The 1998 film was nominated for two Razzie Awards, including Worst Actor for Ryan Phillippe and Worst Supporting Actress for Ellen Albertini Dow.[5]

The film was part of Frameline 39: The San Francisco International LGBTQ Film Festival.

Home media[edit]

The 2012 Blu-ray release features several additional and alternate scenes that were not included in the theatrical release. This extended cut runs 100 minutes, 8 minutes of which are not in the studio's 92 minute release. A 105-minute director's cut, restoring 44 minutes of original footage and deleting all but a few seconds of the studio-dictated reshot footage, was screened in the Panorama section of the 65th Berlin International Film Festival in February 2015.[6] Miramax and Lionsgate Home Entertainment released 54: The Director's Cut in digital HD on streaming video providers on June 2, 2015.[7]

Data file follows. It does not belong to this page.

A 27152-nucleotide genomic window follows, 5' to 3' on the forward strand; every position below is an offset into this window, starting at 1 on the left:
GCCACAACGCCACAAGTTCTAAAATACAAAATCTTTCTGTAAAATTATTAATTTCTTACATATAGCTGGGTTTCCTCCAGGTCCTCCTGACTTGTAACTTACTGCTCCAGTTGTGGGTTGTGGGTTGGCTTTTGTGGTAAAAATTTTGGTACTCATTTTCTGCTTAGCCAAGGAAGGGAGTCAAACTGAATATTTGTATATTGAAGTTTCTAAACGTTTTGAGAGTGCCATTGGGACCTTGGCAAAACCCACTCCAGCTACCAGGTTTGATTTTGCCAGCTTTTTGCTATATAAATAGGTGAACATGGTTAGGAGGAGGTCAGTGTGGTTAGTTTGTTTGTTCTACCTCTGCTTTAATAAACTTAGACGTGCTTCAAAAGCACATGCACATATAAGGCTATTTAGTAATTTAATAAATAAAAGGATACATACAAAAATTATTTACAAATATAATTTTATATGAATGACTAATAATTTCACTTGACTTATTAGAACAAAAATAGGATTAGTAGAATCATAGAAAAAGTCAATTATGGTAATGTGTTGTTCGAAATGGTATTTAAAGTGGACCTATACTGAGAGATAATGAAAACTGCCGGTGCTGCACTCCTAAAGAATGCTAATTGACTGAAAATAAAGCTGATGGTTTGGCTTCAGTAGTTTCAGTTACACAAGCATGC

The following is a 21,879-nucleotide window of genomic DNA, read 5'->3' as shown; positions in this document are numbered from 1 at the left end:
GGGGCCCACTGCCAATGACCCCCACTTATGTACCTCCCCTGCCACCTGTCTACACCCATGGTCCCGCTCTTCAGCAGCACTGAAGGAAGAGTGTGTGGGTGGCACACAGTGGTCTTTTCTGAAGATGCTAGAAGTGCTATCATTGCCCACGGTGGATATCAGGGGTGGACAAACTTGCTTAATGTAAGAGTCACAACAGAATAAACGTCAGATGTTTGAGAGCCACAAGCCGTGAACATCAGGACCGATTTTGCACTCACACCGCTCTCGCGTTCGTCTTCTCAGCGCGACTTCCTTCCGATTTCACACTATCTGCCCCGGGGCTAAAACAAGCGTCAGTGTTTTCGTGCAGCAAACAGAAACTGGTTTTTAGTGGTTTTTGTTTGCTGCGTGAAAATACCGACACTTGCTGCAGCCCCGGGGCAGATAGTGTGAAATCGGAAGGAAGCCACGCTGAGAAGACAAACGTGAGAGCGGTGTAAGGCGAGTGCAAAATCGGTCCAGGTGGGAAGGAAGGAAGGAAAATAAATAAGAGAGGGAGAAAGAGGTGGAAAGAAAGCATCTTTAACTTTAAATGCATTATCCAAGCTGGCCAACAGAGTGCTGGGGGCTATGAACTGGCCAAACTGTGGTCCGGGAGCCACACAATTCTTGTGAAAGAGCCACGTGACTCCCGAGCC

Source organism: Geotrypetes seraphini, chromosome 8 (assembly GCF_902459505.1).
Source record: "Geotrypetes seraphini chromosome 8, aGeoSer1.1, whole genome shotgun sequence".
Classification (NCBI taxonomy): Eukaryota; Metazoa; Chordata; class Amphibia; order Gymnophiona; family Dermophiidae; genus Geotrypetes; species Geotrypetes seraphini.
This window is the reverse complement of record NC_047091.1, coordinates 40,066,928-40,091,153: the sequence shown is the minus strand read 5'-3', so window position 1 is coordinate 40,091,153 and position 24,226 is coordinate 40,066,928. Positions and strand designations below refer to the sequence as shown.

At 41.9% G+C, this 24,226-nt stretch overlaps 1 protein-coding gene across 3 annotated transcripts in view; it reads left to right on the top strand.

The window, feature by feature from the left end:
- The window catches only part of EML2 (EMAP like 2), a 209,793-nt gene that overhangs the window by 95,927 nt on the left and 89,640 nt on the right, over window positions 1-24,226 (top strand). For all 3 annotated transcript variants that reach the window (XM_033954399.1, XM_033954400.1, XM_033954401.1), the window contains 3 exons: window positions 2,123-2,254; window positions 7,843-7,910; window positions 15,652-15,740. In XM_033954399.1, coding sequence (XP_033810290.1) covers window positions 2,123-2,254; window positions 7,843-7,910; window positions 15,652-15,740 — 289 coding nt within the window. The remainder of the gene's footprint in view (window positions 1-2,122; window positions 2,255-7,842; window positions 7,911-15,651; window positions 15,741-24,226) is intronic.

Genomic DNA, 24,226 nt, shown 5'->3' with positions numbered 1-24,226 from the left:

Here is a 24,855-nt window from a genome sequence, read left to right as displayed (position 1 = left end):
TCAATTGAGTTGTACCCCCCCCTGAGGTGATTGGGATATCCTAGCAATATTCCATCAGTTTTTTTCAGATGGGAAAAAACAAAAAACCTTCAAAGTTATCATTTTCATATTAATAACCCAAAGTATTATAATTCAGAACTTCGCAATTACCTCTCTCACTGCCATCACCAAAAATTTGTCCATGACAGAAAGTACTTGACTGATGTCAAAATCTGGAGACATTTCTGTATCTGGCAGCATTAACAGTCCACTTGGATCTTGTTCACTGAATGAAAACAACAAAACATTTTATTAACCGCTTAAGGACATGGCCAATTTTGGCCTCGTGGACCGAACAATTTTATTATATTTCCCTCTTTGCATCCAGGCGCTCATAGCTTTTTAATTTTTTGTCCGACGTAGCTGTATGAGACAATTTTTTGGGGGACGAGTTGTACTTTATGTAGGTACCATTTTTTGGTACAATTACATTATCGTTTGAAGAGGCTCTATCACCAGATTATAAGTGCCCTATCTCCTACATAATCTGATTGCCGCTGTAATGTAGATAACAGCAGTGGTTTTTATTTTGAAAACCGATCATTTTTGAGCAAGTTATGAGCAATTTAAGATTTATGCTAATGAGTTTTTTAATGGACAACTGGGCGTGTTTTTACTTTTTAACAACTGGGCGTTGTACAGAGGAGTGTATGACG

References[edit]

  1. ^ "54". Box Office Mojo. Archived from the original on 22 August 2010. Retrieved 2010-09-29.
  2. ^ Ascher-Walsh, Rebecca (1998-09-04). "The 411 On '54'". Entertainment Weekly (in Persian). Retrieved 2006-12-21.
  3. ^ "Weekend Box Office Results for August 28–30, 1998". Box Office Mojo. IMDb. Retrieved March 22, 2010.
  4. ^ "54 (2018)". Rotten Tomatoes. Fandango Media. Retrieved April 10, 2018.
  5. ^ Wilson, John (September 3, 2007). The Official Razzie Movie Guide: Enjoying the Best of Hollywoods Worst. Hachette UK. ISBN 0446510084. Retrieved 12 April 2018.
  6. ^ "Panorama 2015: Probing the Past to Shape the Future". Berlinale. Archived from the original on 2014-12-25. Retrieved 25 December 2014.
  7. ^ "54 Director's Cut". Miramax.

External links[edit]